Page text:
In 2009, I published The Tangled Bank: An Introduction. I intended it as a textbook for non-majors, as well as a guide to evolution for people looking for a thorough but non-technical account of how life has gotten to be the way it is. The project proved to be far more work than I had reckoned, but I was happy with how it turned out, especially thanks to the talented artists and designers I had the privilege to work with. The reception has been gratifying; the Quarterly Review of Biology, for example, called it “spectacularly successful.” A number of courses have adopted The Tangled Bank both in the United States and abroad.
It’s hard to believe that four years have rushed by since the book came out. A lot has happened in the world of evolutionary biology during that time, some of which I’ve tried to document here and in my articles. And so, next month, I’ll be publishing the second edition of The Tangled Bank.
I’ve tried to improve on the first edition in several ways. For one thing, I’ve brought it up to date with recent research. In the past couple years, for example, scientists have sequenced genomes of species such as the gorilla and the coelacanth, and they’ve discovered important clues in those genomes about our own ancestry. Here at the Loom I reported on how microbiologists have observed what may be the evolution of a new species in their lab. In The Tangled Bank, I’ve delved deeper into this research, to show how evolution rewired the microbe’s DNA and produced an organism capable of living in a new way.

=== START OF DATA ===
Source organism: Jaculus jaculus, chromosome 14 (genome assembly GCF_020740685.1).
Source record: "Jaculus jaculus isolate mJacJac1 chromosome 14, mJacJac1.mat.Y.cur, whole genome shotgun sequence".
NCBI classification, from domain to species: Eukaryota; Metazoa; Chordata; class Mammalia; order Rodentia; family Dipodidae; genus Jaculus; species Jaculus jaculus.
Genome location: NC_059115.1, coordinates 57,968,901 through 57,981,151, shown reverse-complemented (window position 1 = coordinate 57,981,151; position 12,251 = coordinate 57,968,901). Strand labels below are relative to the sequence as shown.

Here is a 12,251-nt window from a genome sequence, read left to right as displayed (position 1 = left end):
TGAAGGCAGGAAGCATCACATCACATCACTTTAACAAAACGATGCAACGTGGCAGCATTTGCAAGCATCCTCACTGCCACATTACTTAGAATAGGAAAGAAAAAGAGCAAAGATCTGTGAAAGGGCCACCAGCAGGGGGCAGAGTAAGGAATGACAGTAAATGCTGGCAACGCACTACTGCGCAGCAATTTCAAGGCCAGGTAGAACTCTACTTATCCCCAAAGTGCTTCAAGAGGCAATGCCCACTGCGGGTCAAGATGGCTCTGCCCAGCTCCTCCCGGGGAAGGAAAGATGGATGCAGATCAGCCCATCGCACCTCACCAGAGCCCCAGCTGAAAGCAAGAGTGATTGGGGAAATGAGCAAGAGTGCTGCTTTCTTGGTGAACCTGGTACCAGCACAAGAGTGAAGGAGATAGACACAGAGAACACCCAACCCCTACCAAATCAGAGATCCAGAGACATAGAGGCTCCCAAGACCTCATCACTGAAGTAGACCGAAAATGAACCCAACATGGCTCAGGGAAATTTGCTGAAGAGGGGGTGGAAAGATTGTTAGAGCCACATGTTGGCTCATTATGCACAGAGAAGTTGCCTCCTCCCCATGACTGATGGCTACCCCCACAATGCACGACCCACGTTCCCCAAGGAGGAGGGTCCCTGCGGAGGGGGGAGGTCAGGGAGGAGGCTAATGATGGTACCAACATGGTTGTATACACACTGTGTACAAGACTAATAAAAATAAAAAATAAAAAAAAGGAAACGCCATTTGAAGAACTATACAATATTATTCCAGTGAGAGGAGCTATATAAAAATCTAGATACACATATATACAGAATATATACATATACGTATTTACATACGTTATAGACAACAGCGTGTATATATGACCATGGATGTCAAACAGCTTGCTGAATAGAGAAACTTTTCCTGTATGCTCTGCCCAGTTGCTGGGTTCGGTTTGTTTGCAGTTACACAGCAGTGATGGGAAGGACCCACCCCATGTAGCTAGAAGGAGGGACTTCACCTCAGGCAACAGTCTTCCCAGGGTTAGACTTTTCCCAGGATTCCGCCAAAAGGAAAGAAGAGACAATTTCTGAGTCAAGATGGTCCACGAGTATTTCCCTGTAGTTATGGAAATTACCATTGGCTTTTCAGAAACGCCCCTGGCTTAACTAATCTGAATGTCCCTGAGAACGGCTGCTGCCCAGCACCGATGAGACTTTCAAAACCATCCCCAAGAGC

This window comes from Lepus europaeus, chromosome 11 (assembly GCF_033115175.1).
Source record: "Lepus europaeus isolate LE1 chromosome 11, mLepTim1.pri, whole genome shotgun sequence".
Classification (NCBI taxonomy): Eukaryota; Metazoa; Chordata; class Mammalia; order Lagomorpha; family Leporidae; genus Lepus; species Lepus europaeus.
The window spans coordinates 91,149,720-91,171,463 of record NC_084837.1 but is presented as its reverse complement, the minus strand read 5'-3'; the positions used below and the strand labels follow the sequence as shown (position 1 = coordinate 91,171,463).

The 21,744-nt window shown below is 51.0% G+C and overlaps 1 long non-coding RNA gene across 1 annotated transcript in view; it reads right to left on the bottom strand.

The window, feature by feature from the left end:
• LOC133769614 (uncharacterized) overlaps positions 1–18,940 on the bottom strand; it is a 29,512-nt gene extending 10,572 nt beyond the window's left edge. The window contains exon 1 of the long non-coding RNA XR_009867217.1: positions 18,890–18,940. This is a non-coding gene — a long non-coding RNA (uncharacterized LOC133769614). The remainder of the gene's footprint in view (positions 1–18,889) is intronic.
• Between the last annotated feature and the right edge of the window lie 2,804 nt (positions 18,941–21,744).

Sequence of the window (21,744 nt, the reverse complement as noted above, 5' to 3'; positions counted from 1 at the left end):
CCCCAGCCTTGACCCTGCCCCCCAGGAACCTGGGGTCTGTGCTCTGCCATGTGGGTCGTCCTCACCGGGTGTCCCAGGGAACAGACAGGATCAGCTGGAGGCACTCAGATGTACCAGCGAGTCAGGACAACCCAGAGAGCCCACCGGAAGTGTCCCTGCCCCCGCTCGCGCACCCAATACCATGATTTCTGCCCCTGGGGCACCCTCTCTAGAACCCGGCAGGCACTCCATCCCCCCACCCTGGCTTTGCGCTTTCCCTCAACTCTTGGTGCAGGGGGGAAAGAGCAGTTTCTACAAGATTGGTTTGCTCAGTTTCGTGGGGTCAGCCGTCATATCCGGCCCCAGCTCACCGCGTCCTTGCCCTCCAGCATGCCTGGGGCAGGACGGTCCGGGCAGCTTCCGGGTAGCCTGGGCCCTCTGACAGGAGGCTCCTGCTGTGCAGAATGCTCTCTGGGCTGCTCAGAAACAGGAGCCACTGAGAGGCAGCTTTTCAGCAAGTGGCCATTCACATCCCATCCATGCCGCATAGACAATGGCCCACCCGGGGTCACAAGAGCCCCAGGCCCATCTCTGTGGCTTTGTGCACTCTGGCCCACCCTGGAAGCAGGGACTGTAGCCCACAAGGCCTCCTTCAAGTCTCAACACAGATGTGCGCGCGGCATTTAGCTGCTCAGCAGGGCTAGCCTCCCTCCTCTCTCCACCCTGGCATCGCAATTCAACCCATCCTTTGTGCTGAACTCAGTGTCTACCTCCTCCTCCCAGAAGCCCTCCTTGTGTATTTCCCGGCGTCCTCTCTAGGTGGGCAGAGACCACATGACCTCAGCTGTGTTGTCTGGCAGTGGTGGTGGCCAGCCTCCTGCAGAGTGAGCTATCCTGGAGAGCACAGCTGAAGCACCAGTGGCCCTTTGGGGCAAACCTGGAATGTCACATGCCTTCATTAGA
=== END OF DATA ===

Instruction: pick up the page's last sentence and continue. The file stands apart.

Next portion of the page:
I’ve also applied some lessons that I learned while co-authoring my other textbook, for biology majors. The big challenge in explaining evolution is navigating between concepts and examples. Too much conceptual material leaves an explanation bloodless and abstract. Too many examples leave it scattershot. To find the right balance, I and my co-author, Doug Emlen, worked closely with leading experts on different aspects of evolution (John Thompson on coevolution, for example). I’ve tried to strike that balance in the new edition of The Tangled Bank as well.
The most obvious change to the book is a new chapter. I decided to include a chapter dedicated to human evolution, where I can give a focused account of our own species and look at some of the new research on human origins. But I have continued to integrate our own species into other chapters. The new edition, at 394 pages, is a bit longer than the first edition, but I’ve been careful not to let the book get bloated.
I’ve also crammed it with even more illustrations and photographs, because they help so much to drive home the wonderment of evolution. The new cover, by Carl Buell, is a portrait of Ambulocetus, an early walking whale. I write about Ambulocetus in the first chapter, which you can download for free.
The publication date is August 23, but you can pre-order it now at my publisher’s site (the best deal), Amazon, Powell’s, and Barnes & Noble’s. Instructors can contact my publisher, Roberts & Company, for a desk copy.